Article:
Love Me Tender
168 pp., 5 x 8 in,
- Published: September 27, 2022
- Published: September 27, 2022
A novel of lesbian identity and motherhood, and the societal pressures that place them in opposition.
The daughter of an illustrious French family whose members include a former Prime Minister, a model, and a journalist, Constance Debré abandoned her marriage and legal career in 2015 to write full-time and begin a relationship with a woman. Her transformation from affluent career woman to broke single lesbian was chronicled in her 2018 novel Play boy, praised by Virginie Despentes for its writing that is at once “flippant and consumed by anxiety.”
In Love Me Tender, Debré goes on to further describe the consequences of that life-changing decision. Her husband, Laurent, seeks to permanently separate her from their eight-year old child. Vilified in divorce court by her ex, she loses custody of her son and is allowed to see him only once every two weeks for a supervised hour. Deprived of her child, Debré gives up her two-bedroom apartment and bounces between borrowed apartments, hotel rooms, and a studio the size of a cell. She involves herself in brief affairs with numerous women who vary in age, body type, language, and lifestyle. But the closer she gets to them, the more distant she feels. Apart from cigarettes and sex, her life is completely ascetic: a regime of intense reading and writing, interrupted only by sleep and athletic swimming. She shuns any place where she might observe children, avoiding playgrounds and parks “as if they were cluster bombs ready to explode, riddling her body with pieces of shrapnel.”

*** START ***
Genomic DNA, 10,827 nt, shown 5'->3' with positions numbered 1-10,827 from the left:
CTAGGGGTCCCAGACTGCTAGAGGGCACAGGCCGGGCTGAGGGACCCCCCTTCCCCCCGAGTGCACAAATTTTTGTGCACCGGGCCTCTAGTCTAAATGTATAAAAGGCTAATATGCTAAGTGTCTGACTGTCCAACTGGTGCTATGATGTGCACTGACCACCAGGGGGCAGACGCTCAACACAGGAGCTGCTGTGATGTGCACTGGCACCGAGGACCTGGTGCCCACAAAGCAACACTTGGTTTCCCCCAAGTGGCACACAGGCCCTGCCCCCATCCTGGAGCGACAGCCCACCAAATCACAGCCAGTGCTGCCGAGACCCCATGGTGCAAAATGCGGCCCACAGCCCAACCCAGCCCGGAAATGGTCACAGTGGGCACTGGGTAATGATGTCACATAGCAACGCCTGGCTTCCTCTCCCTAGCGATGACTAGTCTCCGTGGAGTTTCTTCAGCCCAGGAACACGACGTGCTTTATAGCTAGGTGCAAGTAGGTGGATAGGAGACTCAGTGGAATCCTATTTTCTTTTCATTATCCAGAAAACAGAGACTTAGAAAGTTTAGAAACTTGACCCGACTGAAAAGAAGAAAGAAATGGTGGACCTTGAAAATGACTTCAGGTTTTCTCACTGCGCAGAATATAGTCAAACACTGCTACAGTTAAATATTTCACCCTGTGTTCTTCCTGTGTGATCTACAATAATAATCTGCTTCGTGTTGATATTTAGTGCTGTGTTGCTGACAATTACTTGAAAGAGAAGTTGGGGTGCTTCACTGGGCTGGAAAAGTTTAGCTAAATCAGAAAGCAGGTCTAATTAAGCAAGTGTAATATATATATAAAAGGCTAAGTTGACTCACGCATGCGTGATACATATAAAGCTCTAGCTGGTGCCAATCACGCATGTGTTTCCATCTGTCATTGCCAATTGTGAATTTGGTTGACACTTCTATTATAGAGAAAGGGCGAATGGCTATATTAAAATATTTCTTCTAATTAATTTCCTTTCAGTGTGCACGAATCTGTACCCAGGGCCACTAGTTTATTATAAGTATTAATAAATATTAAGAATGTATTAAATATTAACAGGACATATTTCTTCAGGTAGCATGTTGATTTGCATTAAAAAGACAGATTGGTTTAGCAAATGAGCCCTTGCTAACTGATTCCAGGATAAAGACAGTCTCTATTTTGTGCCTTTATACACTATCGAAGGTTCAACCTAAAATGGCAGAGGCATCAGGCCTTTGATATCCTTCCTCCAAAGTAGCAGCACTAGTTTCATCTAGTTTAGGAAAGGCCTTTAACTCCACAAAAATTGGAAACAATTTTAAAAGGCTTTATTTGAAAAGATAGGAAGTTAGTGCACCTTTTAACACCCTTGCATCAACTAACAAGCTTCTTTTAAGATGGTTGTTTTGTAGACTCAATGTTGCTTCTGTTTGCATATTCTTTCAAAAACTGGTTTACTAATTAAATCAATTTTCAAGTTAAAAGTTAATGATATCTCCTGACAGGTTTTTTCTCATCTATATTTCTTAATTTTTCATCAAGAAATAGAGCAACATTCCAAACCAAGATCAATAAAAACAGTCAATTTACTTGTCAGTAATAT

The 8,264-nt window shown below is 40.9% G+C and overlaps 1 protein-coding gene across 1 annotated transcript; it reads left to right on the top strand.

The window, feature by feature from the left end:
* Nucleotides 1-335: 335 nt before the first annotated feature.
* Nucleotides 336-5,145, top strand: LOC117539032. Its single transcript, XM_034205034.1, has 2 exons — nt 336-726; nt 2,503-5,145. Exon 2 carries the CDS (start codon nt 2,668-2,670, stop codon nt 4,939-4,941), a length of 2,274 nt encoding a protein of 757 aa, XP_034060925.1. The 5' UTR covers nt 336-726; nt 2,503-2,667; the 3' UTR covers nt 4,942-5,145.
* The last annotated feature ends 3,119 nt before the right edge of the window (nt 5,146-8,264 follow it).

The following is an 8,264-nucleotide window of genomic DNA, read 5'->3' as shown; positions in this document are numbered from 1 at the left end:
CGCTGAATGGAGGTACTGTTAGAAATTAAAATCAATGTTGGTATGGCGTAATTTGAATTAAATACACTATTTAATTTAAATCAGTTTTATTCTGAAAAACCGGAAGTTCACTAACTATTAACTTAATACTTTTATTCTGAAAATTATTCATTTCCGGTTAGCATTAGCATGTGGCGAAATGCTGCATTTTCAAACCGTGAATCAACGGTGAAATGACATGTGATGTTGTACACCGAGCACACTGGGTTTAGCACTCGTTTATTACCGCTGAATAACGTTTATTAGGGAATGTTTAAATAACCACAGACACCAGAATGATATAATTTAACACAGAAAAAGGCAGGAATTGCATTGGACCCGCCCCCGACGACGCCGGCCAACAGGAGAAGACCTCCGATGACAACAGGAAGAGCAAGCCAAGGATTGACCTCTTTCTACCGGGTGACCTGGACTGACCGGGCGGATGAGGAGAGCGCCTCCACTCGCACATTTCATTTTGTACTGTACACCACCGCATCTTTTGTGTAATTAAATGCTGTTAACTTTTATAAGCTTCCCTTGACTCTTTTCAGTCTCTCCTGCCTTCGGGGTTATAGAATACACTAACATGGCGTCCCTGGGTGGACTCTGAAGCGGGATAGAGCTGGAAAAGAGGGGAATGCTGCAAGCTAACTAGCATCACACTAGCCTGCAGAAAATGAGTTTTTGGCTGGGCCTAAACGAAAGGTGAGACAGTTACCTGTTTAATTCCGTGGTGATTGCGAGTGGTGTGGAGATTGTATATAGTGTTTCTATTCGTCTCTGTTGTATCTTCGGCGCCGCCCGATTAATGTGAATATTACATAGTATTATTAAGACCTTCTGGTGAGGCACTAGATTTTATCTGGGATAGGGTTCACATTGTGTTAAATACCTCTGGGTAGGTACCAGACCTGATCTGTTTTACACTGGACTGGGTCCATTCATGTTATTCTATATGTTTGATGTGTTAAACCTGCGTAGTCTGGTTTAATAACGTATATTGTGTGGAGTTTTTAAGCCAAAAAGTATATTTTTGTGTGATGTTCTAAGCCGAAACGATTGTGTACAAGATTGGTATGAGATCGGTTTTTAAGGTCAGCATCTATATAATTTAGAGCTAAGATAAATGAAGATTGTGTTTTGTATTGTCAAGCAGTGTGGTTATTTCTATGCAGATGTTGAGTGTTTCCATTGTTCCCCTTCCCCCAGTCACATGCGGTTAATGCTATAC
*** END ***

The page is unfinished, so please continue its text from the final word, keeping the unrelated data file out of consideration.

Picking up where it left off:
Writing graphically about sex, rupture, longing, and despair in the first person, Debré's work is often compared with the punk-era writings of Guillaume Dustan and Herve Guibert, whose work she has championed. As she says of Guibert: “I love him because he says I and he's a pornographer. That seems to be essential when you write. Otherwise you don't say anything.” But in Love Me Tender, Debré speaks courageously of love in its many forms, reframing what it means to be a mother beyond conventional expectations.
Love Me Tender is a book unlike any other. It's a page-turner that tumbles forth like a horror story, albeit one punctuated by sex, swimming, injustice, and love. Committed to truth-telling, no matter how rough, but also intriguingly suspended in a cloud of unknowing and pain, Love Me Tender is a wry, original, agonizing book destined to become a classic of its kind.
Maggie Nelson, author of On Freedom
This is exhilarating.
Eileen Myles, author of Afterglow
What remains when a person shears away—like sacrificing her gorgeous locks—the family, the "good breeding," the "brilliant career," and every pleasing role she was meant to play? In the case of Constance Debré, what remains is a deadpan, tensile thread of a voice: calm, Camusian, comic, stark, relentless, and totally hypnotic.
Rachel Kushner, author of The Hard Crowd
Constance Debré's writing is entirely without ornament—direct, propulsive, and surpassingly honest. Her chronicle of day-to-day existence during a period of familial upheaval and sexual exploration is one in which every detail is rendered interesting, every episode surprising, by the author's uncanny ability to make understatement sparkle. Love Me Tender is just plain wonderful.
Gary Indiana, author of Fire Season
"[Debre]'s new book, Love Me Tender, admirably translated by Holly James, continues to trace her psychic and sexual evolution, while also describing the agonizing impact of her decisions on her relationship with her son, Paul."